Lenny writes about episodes of TV from a variety of shows with two things in common: one, they’re all women positive in some way; and two, they’re all damn good episodes of television.
When it came time to select my first episode, my mind immediately went to Malcolm in the Middle, my all-time favorite TV show. At first I thought I’d pick a great Lois episode — she is one of the most well-written female TV characters ever (if not the absolute best) — but the more I thought about it, the more I kept going back to “Dirty Magazine.” It’s not as female driven as other episodes, to be sure, but its sharp satire makes it my choice for the inaugural column.
MALCOLM IN THE MIDDLE
Episode 5.9: “Dirty Magazie”
Written by: Eric Kaplan
Directed by: Bryan Cranston
The main plot of “Dirty Magazine” kicks off with Malcolm explaining that he’s the current editor of the school’s literary magazine, The Crystal Ship. It’s established that he’s totally apathetic towards this, is only doing it to pad his college resume, and plans on just putting everything people submit into the paper.
That’s when guest character Ronnie (All That’s Lori Beth Denberg) shows up. After Malcolm reads Ronnie’s story, he’s shocked that something submitted to the school literary magazine is actually good. Lori Beth Denberg’s performance in this small but pivotal guest role is great, and the little smile of pride that Ronnie gets when Malcolm tells her that the story is fantastic gives a lot of insight into the character. Stevie asks what Ronnie’s story is about and Malcolm summarizes, “There’s this really pretty girl who, whenever she walks down the street, guys yell filthy stuff at her. So she trains herself to ignore them.”
Ronnie mutters, “The pretty part’s not important.” This moment is a perfect example of how both Eric Kaplan’s writing and Lori Beth Denberg’s acting bring Ronnie to life with very few lines. Malcolm continues:
So one day, after she’s trained herself, she’s crossing the street and this construction worker yells out, ‘hey, lady!’ She doesn’t turn around, but he’s really trying to warn her there’s a car coming. She ignores him and she gets splattered all over the pavement.
When Malcolm relates the story, we see Stevie feel the impact of it; he sadly says, “Men are pigs.” The plot of this episode could have worked if they’d just said that it was a really good story that uses filthy language. But the specificity of it being about sexual harassment adds an extra layer.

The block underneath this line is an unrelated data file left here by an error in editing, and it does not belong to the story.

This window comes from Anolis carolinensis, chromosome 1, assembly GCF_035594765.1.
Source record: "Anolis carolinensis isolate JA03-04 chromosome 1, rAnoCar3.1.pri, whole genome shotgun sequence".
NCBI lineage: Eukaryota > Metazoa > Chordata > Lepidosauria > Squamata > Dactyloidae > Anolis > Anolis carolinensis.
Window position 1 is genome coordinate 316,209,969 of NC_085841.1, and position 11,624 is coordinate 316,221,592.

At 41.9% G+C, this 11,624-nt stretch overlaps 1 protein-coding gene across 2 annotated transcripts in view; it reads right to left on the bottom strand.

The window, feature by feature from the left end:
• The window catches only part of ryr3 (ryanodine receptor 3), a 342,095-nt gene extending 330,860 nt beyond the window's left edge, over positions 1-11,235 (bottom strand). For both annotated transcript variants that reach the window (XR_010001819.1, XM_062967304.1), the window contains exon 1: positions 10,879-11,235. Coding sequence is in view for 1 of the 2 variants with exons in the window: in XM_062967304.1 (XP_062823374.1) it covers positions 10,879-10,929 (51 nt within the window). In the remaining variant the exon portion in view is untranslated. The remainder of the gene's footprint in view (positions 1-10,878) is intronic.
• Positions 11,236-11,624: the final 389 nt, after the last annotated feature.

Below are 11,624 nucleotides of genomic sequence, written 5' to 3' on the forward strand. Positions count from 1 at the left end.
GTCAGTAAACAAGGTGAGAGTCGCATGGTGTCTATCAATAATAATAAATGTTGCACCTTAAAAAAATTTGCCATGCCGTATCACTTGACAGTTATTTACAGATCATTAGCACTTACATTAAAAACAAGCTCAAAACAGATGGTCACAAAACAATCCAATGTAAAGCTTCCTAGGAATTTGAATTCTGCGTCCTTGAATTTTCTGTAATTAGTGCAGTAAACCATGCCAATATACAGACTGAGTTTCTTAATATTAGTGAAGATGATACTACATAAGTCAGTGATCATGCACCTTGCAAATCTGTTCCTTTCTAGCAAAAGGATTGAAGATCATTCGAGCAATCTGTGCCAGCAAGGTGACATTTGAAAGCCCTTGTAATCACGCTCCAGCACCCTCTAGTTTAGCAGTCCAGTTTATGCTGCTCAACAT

I’ve always found it fascinating — and cathartic — to witness conversations where women start talking about the street harassment they face on a regular basis in mixed company. World-views change as the men in the group are shocked and the women in the group are shocked that the men are so shocked. Those moments where men realize the extent of the challenges women face daily — and women realize the extent to which men are protected from these challenges — are incredible to witness in real life, and I love seeing this type of moment portrayed through Malcolm and Stevie’s reactions to this story.
The principal (Kurtwood Smith) confronts Malcolm about Ronnie’s story, claiming that it’s “pornography.” He points out the part of the story that says, “The construction worker yelled out ‘suck my dick.’” Malcolm tells him that what the construction workers yell is supposed to be offensive — that’s the point of the story. In a funny meta moment, the principal says the phrase “suck my dick” over and over as he complains about its tastelessness (oblivious to the larger message of the story), but, of course, since this aired on network television, we only hear “[beep] my [beep].” Then when he tells Malcolm to replace all the offensive words with asterisks, Malcolm says, “That’s just stupid. What’s the point of bleeping out words? Everyone knows what they are anyway.”
Although this episode never gets overly meta, it’s easy to guess that the writing staff came up with this episode at least in part to express their frustration with how network TV works: you can perpetuate sexist ideas all you want, as long as you don’t swear or show nudity; the actual content doesn’t matter. The principal’s simplistic approach to censorship also calls to mind how sexism and even sexual assault are casually played for laughs in many movies that are R or even PG-13, but movies where sex and sexual violence are discussed in a serious way are given harsher ratings.
In typical Malcolm fashion, even though he sees that the principal is being stupid, he doesn’t particularly want to do anything about it. Stevie suggests calling the American Civil Liberties Union to sue the school and Malcolm says, “I’m not gonna call the ACLU for Crystal Ship. Just because it’s under attack doesn’t mean it’s not lame.” But he notices Ronnie, hunched over sadly, and asks what’s wrong.
“You have people thinking you’re smart and creative all the time,” she says. “I just got excited that people would think that about me for a change. Like I said, it’s stupid.” Ronnie’s reply not only heightens the emotional stakes of the episode, but reminds us of the unfair pressures of high school, where it’s unfortunately too easy to start to feel worthless if you haven’t done something that looks good on a resume. Malcolm is surprised, and maybe even a little uncomfortable, at this outburst of emotion — so we cut to him on the phone with someone from the ACLU.